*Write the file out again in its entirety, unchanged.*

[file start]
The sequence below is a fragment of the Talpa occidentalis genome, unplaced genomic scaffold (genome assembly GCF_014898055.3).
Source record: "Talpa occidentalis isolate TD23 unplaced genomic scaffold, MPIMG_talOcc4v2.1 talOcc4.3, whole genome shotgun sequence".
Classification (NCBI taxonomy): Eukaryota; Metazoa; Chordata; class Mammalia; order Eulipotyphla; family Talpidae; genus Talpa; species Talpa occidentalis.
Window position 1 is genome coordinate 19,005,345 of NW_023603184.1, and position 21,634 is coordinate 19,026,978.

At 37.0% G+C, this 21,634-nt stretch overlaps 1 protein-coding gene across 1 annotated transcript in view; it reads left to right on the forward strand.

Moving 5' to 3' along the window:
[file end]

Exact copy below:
The sequence below is a fragment of the Talpa occidentalis genome, unplaced genomic scaffold (genome assembly GCF_014898055.3).
Source record: "Talpa occidentalis isolate TD23 unplaced genomic scaffold, MPIMG_talOcc4v2.1 talOcc4.3, whole genome shotgun sequence".
Classification (NCBI taxonomy): Eukaryota; Metazoa; Chordata; class Mammalia; order Eulipotyphla; family Talpidae; genus Talpa; species Talpa occidentalis.
Window position 1 is genome coordinate 19,005,345 of NW_023603184.1, and position 21,634 is coordinate 19,026,978.

At 37.0% G+C, this 21,634-nt stretch overlaps 1 protein-coding gene across 1 annotated transcript in view; it reads left to right on the forward strand.

Moving 5' to 3' along the window: